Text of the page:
Johnson's mind death, what you considered mere with regard to religion in general, peccadillos, have risen into moun- and his own salvation in particular, tains of guilt, while your best actions dispenses the editor from making have in your esteem dwindled into any observations on the subject; but nothing. Whatever side you look those who may wish to see a comat you only see positive transgres- mentary on the facts may turn to sion, or defective obedience; and the remarks in the Christian Ob. hence, in self-despair, you may be server for October and November, inquiring 'What shall I do to be 1827 *.”—You will allow me, sir, I saved?' I say to you in the language hope, to express the gratification I of the Baptist, ‘Behold the Lamb of have derived from Mr, Croker's li. God, that taketh away the sins of the beral appeal to your work. I am world!'—When Sir John Hawkins, confident that I am only repeating who read this letter to Dr. Johnson, your own sentiments when I add, came to this passage, the Doctor in that all my anxiety is to gather solid terrupted him, anxiously asking, proof that Dr. Johnson died well, by * Does he say so?' It was read again whatever instruments God was pleato him; upon which he said, “This sed to impart to his soul the peace is just the man I want to see ; write which passeth all understanding. to him again. A second note was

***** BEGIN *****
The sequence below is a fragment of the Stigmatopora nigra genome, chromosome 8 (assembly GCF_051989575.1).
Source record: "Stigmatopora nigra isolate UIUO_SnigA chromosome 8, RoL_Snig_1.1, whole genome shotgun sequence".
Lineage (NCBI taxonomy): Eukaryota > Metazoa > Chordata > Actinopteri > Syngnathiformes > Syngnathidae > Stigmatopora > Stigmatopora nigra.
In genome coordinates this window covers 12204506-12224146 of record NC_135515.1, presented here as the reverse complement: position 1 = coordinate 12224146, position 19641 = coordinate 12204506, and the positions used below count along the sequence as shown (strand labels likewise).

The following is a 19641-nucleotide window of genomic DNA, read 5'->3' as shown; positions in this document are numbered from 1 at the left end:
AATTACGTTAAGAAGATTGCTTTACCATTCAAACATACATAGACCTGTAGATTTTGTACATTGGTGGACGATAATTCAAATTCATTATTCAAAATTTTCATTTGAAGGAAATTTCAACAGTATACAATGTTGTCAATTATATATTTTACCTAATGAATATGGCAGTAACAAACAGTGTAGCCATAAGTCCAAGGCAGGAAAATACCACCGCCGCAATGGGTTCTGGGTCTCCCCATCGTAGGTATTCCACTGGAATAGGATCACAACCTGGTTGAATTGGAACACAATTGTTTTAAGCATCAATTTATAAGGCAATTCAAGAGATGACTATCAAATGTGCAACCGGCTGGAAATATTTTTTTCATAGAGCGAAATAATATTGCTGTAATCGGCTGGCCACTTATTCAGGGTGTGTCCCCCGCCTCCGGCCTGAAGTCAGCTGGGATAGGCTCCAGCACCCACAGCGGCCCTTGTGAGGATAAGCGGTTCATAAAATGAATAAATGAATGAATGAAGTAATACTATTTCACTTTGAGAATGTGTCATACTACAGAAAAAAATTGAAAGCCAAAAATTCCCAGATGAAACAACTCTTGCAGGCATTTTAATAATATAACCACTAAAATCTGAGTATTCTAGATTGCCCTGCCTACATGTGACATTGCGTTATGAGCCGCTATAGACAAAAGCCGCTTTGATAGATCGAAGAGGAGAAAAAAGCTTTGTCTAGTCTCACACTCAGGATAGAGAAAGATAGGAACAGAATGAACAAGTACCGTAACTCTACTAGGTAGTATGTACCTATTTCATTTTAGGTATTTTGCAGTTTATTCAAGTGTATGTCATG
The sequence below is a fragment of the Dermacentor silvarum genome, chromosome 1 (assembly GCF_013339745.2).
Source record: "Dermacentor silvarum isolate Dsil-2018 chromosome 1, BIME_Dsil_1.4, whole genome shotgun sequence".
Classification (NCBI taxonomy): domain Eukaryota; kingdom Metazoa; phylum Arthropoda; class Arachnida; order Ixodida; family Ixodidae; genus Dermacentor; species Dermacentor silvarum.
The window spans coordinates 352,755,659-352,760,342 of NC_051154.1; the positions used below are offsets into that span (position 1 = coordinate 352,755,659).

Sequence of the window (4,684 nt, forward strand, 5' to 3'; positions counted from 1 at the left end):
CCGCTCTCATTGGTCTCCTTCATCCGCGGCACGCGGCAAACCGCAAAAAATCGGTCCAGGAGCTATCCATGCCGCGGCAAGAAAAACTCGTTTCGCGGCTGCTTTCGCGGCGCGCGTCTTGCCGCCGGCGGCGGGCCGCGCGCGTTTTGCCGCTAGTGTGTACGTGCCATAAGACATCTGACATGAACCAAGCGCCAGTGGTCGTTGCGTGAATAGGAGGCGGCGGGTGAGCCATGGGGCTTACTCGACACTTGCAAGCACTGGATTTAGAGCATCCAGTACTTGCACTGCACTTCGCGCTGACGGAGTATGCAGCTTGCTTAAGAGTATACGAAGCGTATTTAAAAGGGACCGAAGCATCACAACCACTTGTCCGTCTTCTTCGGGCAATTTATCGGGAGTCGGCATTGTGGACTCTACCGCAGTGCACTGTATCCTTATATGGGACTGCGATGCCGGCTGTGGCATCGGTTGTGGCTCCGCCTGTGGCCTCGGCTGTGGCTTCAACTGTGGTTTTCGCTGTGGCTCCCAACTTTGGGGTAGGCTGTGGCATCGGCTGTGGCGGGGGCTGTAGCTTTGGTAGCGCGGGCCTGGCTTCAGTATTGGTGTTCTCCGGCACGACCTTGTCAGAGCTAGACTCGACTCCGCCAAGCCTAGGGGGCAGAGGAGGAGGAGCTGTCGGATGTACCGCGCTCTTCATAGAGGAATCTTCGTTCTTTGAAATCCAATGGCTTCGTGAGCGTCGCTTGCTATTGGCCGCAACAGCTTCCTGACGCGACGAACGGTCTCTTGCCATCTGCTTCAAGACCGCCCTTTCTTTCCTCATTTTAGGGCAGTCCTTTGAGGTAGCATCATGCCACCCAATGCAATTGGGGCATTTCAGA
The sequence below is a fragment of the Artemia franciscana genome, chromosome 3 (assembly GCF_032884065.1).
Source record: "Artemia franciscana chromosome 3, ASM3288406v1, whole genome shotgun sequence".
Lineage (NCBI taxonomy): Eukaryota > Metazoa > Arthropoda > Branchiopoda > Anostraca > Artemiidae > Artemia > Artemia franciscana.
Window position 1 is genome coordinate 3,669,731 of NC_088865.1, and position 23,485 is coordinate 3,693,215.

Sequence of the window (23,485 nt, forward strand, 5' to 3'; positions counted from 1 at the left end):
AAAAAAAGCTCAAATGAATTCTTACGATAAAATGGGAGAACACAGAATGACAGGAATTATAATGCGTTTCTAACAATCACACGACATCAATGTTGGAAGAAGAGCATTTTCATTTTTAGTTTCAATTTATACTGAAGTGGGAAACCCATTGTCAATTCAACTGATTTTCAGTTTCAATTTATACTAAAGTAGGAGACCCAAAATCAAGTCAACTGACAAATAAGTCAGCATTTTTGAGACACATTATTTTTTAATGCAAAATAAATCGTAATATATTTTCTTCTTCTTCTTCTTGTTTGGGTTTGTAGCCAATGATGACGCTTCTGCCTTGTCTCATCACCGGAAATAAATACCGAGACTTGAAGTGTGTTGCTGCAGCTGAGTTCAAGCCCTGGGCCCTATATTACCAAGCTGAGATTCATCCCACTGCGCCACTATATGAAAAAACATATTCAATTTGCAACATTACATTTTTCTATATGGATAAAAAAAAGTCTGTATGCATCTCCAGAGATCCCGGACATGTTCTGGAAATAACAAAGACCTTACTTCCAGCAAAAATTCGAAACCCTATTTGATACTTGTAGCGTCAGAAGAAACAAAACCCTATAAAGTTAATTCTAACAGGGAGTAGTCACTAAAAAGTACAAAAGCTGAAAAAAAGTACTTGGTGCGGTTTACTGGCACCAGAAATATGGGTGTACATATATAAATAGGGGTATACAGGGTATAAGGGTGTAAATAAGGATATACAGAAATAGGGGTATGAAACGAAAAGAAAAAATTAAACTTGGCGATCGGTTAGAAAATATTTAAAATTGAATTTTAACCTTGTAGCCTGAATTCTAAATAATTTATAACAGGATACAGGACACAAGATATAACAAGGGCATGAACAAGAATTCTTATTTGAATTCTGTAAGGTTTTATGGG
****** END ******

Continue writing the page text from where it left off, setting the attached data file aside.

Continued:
sent, and a second answer was re-
turned. Even this repeated solici-

• Vol. v. p. 346.
tation could not prevail. In the
second letter, Mr. Winstanley en-
larged on the subject of the first;